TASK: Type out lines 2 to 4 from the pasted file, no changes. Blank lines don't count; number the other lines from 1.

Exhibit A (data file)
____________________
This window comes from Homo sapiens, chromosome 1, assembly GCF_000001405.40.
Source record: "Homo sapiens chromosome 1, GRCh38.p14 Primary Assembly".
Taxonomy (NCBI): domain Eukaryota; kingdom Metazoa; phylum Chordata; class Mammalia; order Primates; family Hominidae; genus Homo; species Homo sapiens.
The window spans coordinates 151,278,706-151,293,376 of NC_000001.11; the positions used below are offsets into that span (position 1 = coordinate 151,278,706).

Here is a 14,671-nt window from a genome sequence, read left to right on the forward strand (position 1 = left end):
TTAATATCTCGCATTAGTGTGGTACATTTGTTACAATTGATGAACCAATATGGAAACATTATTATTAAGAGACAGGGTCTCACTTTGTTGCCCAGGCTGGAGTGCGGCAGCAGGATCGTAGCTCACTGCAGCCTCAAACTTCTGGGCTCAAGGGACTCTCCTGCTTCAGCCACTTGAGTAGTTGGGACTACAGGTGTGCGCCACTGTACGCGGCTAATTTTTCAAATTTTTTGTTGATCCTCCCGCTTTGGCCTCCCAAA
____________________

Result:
Source record: "Homo sapiens chromosome 1, GRCh38.p14 Primary Assembly".
Taxonomy (NCBI): domain Eukaryota; kingdom Metazoa; phylum Chordata; class Mammalia; order Primates; family Hominidae; genus Homo; species Homo sapiens.
The window spans coordinates 151,278,706-151,293,376 of NC_000001.11; the positions used below are offsets into that span (position 1 = coordinate 151,278,706).